The siege of Mafeking, which lasted some seven months, where over 2,000 British troops and 7,500 Africans were surrounded by 5,000 Boers under the leadership of Piet Cronje, was made famous because several journalists from London papers such as The Times, Morning Post, Daily Chronicle and Pall Mall Gazette were amongst the detainees. Their dispatches were slipped out to a telegraph office some 50 miles away. Once the currency notes and stamps ran out, makeshift supplies were printed on Croxley Manifest Bank paper and Oceana fire. The Mafeking Mail, which, when shelling permitted, put out a single sheet newspaper and on one occasion was itself hit by a shell. A photograph records that one piece of shelling went into a box of Croxley Cartridge envelopes, but found resistance and stopped at the first 25 envelopes!
In 1901, more volunteers from the Dickinson company had volunteered and been accepted for service in South Africa. Their names were: Corporal G Latchford, Privates P Fountain, F Lane, A Mason, W Mason and C Puddifoot. On March 4 1901, Apsley sent off these men, some with farewell gifts such as cigarettes, cigars and stamps. Again a luncheon was provided before the men set off. They landed in South Africa on Easter Day 1901 and were soon engaged in escorting wagons.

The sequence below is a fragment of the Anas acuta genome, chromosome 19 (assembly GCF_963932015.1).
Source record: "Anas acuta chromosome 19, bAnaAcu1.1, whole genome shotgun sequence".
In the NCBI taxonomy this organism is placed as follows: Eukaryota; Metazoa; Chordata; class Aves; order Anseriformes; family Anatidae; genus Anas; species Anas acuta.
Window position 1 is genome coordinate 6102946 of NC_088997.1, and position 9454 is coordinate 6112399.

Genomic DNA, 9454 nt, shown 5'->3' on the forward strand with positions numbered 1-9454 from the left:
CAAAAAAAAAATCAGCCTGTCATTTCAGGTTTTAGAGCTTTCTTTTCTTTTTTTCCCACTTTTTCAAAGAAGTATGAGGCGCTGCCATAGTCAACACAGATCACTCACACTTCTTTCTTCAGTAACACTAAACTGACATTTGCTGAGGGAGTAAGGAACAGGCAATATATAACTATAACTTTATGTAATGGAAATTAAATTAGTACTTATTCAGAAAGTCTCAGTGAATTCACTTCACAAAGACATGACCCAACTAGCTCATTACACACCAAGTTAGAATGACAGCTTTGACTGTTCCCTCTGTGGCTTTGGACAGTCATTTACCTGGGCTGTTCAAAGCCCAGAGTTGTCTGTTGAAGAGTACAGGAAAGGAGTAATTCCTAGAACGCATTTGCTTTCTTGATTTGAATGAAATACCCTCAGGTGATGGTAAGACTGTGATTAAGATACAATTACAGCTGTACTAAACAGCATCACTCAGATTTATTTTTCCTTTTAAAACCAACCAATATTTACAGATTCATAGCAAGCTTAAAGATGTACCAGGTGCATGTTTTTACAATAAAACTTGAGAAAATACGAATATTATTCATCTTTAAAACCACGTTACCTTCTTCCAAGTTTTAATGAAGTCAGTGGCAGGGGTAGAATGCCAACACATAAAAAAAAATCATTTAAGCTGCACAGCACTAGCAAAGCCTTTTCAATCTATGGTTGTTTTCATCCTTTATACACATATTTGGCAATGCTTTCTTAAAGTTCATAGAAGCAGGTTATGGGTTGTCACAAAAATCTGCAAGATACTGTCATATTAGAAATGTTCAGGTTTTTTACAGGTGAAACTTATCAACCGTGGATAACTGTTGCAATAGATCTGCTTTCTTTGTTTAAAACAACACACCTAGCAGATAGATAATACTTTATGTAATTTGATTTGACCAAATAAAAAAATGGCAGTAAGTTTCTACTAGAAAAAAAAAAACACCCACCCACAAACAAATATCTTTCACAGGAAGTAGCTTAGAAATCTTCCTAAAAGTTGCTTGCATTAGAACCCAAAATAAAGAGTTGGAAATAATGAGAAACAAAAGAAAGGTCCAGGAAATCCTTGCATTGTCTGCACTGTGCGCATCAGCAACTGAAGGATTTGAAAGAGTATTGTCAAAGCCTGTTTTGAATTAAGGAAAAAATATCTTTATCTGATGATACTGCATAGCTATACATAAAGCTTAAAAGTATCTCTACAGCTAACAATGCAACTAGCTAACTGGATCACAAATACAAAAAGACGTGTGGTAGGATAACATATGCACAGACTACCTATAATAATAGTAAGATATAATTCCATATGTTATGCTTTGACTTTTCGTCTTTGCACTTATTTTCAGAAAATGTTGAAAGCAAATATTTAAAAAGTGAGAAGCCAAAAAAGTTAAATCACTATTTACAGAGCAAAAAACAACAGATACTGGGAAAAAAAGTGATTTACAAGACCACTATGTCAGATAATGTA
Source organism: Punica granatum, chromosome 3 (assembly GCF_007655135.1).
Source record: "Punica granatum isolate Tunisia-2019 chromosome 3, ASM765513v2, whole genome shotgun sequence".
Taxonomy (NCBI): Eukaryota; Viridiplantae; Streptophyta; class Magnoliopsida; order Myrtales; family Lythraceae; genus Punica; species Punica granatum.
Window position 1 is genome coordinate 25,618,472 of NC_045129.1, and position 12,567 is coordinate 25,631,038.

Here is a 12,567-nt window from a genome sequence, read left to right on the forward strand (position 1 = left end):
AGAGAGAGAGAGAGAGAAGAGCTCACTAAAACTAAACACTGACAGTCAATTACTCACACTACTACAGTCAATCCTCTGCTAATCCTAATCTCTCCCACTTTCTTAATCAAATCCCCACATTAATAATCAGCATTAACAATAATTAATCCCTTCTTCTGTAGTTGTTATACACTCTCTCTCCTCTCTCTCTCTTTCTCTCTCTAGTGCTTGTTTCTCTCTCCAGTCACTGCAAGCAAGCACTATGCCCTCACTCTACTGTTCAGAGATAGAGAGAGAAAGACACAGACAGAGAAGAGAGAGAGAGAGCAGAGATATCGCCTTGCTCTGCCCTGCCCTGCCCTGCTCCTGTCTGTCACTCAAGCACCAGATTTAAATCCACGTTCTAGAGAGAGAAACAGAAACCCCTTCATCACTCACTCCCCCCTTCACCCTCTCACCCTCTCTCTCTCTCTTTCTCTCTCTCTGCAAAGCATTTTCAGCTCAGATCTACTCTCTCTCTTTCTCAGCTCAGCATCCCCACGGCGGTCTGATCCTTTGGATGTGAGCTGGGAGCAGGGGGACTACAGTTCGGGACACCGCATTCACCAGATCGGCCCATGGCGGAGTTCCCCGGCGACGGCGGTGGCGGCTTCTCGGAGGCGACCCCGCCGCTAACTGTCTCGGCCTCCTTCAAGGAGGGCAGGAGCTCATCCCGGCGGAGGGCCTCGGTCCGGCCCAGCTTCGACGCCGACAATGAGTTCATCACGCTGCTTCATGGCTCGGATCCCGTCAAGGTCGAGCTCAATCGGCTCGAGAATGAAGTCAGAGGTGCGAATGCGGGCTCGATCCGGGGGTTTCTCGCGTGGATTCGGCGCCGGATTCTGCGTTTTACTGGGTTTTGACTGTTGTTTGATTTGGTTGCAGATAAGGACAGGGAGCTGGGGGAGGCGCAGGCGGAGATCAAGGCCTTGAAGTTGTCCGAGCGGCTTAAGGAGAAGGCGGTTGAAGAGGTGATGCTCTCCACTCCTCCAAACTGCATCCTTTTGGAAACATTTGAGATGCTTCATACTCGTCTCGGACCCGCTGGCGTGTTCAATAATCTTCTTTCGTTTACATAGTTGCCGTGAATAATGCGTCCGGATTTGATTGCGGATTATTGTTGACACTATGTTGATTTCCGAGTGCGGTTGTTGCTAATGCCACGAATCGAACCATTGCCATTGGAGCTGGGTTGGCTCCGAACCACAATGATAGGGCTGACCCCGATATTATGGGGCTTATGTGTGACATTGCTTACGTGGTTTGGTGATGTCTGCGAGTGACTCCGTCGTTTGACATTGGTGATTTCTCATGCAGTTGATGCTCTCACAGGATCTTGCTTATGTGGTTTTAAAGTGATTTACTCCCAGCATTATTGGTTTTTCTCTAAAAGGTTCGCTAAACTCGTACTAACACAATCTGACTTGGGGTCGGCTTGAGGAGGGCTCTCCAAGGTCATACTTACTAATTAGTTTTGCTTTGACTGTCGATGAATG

In the autumn of that year, news came of the wounding of Lance Corporal George Sells of Apsley. Later it transpired that he had been mentioned in despatches for gallantry. Many who died, either from H Company or E Company, which was made up of men from Berkhamsted, died from disease rather than through fighting? Hygiene and bad water led to the death of many of the men out there.
The return home of H Company occurred around the end of April 1902. Private Mason had been invalided home earlier and Puddifoot was kept temporarily at Southampton, due to illness. There was no big reception for the men, but Dickinson fire Brigade and band turned out to greet them. The Apsley volunteers were greeted at the village Club, along with members of D Company. On May 31st 1902, peace terms were agreed and a service of thanks giving took place at St Mary’s church, Apsley End. In the September, both Privates Latchford and Sells were awarded medals by the Apsley End Oddfellows. Campaign medals were also presented to Lance Sergeant Latchford, Lance Corporals Mason A and Fountain, Privates Lane, Mason W and Puddifoot.
The reasons behind the demise of H Company was not clear but in December 1903 H Company “was no more.” Many of the men who had achieved higher ranks were transferred to D Company. Perhaps as patriotic fervour lessened, there were less men willing to sign up. In 1904 around 30 of the original H Company were transferred to D Company. In the year in which John Dickinson & Co Ltd celebrated its centenary, the Volunteers came to an end.